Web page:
Wednesday, February 29, 2012

TWIC Reader Pilot Program Final Report from DHS

On February 27, 2012, DHS issued the SAFEPort Act Final Report on the TWIC Reader Pilot Program. Below are selected quotes from the summary of findings of the report. The purpose of this report is to convey the findings of the Reader Pilot as per the SAFE Port Act.

“The TWIC Reader Pilot was conducted through the combined efforts of a number of DHS offices and components. The Transportation Security Administration (TSA) conducted the pilot and was responsible for overall execution of the TWIC Pilot Test and Evaluation Master Plan (TEMP) developed by the DHS Science & Technology (S&T) Directorate. The DHS Screening Coordination Office (SCO) provided policy guidance regarding the use of biometric credentials. The Federal Emergency Management Administration (FEMA) awarded and administered the Port Security Grants that provided funding to ports and individual facility operators to procure and install the readers and reader infrastructure used in the Reader Pilot….The U.S. Coast Guard (USCG), which is the agency responsible for promulgating the future regulation specifying the use of TWIC readers, participated in all aspects of the Reader Pilot. The USCG will consider the results of the pilot in preparing a Notice of Proposed Rulemaking and subsequent Final TWIC Reader Rule.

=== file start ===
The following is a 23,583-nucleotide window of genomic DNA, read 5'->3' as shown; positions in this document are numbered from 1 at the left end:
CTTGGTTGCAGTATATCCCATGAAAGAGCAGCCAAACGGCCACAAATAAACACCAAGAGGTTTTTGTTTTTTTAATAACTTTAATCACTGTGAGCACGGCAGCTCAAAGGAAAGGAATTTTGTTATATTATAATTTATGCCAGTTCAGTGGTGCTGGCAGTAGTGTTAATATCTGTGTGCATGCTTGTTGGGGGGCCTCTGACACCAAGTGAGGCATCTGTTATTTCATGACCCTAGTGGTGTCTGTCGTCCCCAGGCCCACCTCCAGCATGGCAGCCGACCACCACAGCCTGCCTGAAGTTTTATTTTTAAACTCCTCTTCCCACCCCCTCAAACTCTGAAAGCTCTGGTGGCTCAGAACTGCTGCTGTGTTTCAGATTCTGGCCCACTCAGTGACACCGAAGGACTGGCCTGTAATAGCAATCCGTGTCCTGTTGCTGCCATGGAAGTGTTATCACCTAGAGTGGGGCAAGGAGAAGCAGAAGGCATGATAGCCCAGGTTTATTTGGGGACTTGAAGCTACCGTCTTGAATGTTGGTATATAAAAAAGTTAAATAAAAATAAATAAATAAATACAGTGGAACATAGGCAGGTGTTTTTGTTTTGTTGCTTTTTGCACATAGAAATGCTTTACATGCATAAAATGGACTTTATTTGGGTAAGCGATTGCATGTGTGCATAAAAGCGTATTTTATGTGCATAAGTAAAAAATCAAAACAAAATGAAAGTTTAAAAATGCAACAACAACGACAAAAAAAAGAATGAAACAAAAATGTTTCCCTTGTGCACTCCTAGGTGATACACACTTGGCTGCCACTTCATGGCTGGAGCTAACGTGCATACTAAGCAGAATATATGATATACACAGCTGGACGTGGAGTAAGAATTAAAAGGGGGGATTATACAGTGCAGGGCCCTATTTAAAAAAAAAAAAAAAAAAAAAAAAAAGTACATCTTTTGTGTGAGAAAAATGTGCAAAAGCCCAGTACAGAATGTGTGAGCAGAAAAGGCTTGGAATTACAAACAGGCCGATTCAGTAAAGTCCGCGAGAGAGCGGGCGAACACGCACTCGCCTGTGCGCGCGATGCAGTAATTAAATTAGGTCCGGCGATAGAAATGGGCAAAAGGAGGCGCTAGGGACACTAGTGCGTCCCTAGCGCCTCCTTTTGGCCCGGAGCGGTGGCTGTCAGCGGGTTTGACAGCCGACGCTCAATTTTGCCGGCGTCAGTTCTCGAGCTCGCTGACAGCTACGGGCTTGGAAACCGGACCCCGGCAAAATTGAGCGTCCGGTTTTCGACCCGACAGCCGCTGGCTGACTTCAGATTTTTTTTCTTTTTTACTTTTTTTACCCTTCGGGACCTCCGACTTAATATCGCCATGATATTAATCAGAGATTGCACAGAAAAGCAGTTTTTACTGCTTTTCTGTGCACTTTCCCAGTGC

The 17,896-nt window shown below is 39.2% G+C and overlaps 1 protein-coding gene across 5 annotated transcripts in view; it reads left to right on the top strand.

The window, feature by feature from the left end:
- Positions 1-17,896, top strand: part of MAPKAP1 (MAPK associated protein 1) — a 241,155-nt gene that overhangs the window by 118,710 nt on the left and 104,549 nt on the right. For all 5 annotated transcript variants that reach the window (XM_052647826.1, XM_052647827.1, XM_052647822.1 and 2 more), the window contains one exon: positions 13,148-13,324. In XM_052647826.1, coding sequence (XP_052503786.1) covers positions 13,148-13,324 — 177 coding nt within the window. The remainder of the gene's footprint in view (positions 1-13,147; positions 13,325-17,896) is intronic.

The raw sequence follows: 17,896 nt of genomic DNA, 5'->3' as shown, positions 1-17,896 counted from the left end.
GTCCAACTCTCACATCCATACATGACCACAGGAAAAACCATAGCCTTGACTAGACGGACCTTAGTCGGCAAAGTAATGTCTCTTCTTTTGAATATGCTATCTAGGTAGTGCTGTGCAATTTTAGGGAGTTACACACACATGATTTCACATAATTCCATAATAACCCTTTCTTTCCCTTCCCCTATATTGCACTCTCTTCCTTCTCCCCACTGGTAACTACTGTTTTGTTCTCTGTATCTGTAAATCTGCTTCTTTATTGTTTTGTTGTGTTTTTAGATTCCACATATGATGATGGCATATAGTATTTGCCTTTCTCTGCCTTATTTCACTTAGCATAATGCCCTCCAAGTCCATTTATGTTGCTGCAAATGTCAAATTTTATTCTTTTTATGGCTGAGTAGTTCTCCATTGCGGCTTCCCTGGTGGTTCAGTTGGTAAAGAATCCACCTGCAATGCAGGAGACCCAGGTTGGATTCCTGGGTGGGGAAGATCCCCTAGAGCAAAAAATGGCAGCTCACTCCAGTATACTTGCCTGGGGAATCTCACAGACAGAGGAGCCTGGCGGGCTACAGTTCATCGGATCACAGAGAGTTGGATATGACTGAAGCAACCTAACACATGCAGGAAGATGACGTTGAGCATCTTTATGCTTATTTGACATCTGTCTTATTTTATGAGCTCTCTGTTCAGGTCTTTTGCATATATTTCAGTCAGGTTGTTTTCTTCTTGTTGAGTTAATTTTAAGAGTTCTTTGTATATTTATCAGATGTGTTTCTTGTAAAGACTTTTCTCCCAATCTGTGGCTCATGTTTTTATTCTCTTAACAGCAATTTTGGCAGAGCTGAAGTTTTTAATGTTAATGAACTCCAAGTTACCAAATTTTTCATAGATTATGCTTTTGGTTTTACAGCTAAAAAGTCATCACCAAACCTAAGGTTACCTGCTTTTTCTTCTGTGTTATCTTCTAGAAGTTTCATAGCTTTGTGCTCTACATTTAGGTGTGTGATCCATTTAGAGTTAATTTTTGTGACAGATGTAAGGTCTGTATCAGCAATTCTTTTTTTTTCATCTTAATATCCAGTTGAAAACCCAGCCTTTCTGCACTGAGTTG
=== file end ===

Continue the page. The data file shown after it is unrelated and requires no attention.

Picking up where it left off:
To provide independent verification of test procedures and data gathering, DHS S&T arranged for the U.S. Navy Space and Naval Warfare Systems Center Atlantic in Charleston, SC to serve as the Independent Test Agent (ITA) for the Reader Pilot....”

"Key Findings

Despite a number of challenges, the TWIC Reader Pilot obtained sufficient data to evaluate reader performance and assess the impact of using readers at ports and maritime facilities. The lessons learned during the Reader Pilot will provide valuable information regarding readers and access control systems to maritime users.